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Article

Phosphating Modification with Metal Ions of Carbon Steel Surface to Improve the Influence of Anticorrosion Properties

1
Department of Chemistry, Faculty of Mining-Geology-Petroleum Engineering, University of Zagreb, 10110 Zagreb, Croatia
2
Department of Welded Structures, Faculty of Mechanical Engineering and Naval Architecture, University of Zagreb, 10000 Zagreb, Croatia
3
Center of Material Research, Università Istriana di Scienze Applicate, METRIS Research Centre Pula, 52100 Pula, Croatia
*
Author to whom correspondence should be addressed.
Technologies 2022, 10(), 3; https://doi.org/10.3390/technologies10010003
Submission received: 26 November 2021 / Revised: 21 December 2021 / Accepted: 24 December 2021 / Published: 28 December 2021

Abstract

:
The purpose of this research is to investigate the influence of the phosphatizing process with Ni2+, Ce3+, and Ti2+ ions on the properties of the coating to obtain better corrosion protection of the metal. Steel corrosion occurs through physicochemical interaction between the metal and its surrounding environment. This leads to a change in the metal’s physical, mechanical, and optical properties that can cause damage to the functionality of the metal, which in turn may result in accidents or other malfunctions. Carbon steel grade has limited resistance to corrosion, depending on the carbon content and alloying element, the microstructure, and the surrounding environment of the material. This paper present tests that have been carried out on some of the physicochemical properties of protective epoxy and polyurethane coating on carbon steel grade. Coatings represent one of the methods available to protect metal surfaces from corrosion. Coating properties such as thickness, hardness, and adhesion were investigated. The same properties were tested by exposing the sample plates to corrosive conditions of the humid chamber and seawater. Their anticorrosion properties were explored by electrochemical impedance spectroscopy (EIS) techniques under immersion in 3.5 wt.% NaCl solutions as a corrosive medium. Part of the samples prior to application of the coatingwere modified with a phosphate solution containing metal ions: Ni2+, Ce3+, and Ti2+ to further investigate the effects of phosphatization on the properties of the coating. After exposure of the plates to the salt and moist chamber conditions, no traces of corrosion products, cracking or peeling of the coating were found on the surfaces. The adhesion properties were tested by the pull-off adhesion test. It was found that metal/polymer adhesion was satisfied according to EN ISO 4624:2016 and had the same value for all samples. However, a detailed EIS analysis showed a higher resistance of phosphate samples with Ce3+ ions than samples that were phosphated with Ni2+ and Ti2+ ions and those that did not have a sparingly soluble phosphate salt layer.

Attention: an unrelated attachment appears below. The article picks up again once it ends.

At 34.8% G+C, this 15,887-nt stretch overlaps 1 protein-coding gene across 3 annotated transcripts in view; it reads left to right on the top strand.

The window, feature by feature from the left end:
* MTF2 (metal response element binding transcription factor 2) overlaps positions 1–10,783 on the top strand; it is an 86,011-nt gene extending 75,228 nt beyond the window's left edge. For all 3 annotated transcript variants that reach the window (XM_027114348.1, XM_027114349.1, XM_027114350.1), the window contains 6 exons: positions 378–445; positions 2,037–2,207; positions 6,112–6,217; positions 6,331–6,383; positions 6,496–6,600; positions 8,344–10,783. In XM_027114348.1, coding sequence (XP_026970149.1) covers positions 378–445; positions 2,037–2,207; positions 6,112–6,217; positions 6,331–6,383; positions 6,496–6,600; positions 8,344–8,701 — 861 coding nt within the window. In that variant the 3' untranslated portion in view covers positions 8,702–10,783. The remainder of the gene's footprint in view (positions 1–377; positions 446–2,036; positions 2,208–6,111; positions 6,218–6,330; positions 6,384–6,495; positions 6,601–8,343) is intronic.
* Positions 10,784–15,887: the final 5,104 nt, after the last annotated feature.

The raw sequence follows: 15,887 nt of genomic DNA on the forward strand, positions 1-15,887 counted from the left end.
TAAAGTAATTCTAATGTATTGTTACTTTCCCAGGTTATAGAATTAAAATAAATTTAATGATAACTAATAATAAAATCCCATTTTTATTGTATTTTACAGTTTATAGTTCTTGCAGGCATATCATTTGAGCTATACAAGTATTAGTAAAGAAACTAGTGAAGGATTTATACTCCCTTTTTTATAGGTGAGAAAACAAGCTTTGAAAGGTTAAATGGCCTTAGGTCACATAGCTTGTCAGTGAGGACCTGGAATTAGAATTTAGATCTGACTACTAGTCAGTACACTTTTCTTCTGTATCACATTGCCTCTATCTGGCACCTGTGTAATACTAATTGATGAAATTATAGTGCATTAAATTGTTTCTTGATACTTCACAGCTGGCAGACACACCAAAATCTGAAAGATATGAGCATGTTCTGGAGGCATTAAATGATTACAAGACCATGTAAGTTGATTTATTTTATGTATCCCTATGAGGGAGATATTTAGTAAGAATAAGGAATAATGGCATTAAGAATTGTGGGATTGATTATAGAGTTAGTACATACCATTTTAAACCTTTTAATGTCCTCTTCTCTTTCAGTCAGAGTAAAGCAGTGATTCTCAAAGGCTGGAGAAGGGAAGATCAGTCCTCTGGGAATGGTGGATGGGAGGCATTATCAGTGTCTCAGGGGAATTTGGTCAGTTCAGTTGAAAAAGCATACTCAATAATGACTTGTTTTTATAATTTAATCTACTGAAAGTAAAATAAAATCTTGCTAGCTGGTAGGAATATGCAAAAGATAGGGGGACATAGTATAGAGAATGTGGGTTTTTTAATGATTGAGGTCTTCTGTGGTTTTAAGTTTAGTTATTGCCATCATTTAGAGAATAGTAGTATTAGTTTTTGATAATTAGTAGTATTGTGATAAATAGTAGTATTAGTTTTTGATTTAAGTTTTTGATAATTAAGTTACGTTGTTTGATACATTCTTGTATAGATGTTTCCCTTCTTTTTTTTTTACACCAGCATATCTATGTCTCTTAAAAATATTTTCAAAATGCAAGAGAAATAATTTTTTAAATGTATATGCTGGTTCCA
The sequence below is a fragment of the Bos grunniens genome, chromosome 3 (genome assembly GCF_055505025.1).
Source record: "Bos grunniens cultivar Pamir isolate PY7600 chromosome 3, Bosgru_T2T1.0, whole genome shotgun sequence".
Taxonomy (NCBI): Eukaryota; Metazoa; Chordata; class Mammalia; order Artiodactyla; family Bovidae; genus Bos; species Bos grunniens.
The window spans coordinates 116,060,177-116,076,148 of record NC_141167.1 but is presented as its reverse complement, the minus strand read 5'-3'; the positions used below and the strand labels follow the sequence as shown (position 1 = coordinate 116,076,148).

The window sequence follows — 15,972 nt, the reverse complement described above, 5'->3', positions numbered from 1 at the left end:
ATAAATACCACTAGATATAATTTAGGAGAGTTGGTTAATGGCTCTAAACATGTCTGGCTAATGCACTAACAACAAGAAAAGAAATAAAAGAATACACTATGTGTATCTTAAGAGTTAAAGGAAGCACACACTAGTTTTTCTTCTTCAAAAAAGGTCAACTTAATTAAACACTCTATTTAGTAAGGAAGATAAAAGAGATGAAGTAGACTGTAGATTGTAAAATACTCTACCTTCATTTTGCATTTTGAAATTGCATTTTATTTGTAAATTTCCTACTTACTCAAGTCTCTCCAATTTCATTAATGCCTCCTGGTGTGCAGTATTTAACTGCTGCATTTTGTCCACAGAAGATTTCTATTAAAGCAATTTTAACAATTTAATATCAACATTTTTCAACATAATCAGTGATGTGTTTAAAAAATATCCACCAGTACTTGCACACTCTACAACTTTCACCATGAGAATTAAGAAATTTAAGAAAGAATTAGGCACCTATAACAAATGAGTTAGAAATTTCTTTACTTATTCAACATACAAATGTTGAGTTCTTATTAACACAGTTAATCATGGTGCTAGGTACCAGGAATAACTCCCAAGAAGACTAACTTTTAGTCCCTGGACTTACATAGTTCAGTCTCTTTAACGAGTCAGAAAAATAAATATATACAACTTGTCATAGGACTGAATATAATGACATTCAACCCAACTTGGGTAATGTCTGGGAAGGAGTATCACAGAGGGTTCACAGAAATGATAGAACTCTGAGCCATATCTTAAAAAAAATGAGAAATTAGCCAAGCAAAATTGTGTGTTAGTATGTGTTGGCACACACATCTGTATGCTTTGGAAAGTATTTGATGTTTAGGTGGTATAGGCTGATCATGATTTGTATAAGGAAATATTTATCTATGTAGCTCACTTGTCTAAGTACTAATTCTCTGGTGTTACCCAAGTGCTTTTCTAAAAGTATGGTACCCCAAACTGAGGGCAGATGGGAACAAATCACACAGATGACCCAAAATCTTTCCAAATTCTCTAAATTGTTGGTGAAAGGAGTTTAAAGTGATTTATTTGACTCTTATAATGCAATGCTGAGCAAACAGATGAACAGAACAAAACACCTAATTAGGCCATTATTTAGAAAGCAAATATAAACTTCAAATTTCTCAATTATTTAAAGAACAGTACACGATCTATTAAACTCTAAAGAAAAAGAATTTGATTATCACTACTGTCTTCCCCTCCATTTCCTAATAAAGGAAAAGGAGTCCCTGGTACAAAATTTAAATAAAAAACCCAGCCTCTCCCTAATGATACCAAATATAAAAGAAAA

1. Introduction

Iron and iron alloys, including non-alloyed ones, are popular in the design and construction of engineering structures and piping applications [1,2]. Unfortunately, the mechanical properties, of non-alloy steels, including surface hardness, are not outstanding, and their use is restricted in certain applications [3]. Any heat treatment or other thermal process that takes the alloy too far from the nominal phase balance, or introduces third phases, can result in reduced mechanical properties, corrosion resistance, or both [4]. However, the environments to which they are deployed cause not only damages, but also produce great waste of resources and economic losses [1,5]. Steel is very sensitive to different forms of corrosion, especially when used in harsh environments such as the oil and gas industry. However, appropriate corrosion methods can help avoid many potential disasters that can cause serious issues including loss of life, negative social impacts, pollution of water resources, and environmental pollution [2,6]. Apart from the oil and gas sector, the marine environment is one of the most aggressive working environments where structural materials and components are exposed to high levels of chloride, oxygen, and other corrosive minerals, in addition to the seawater spray arising from the ship motion and wave effects [2,7,8].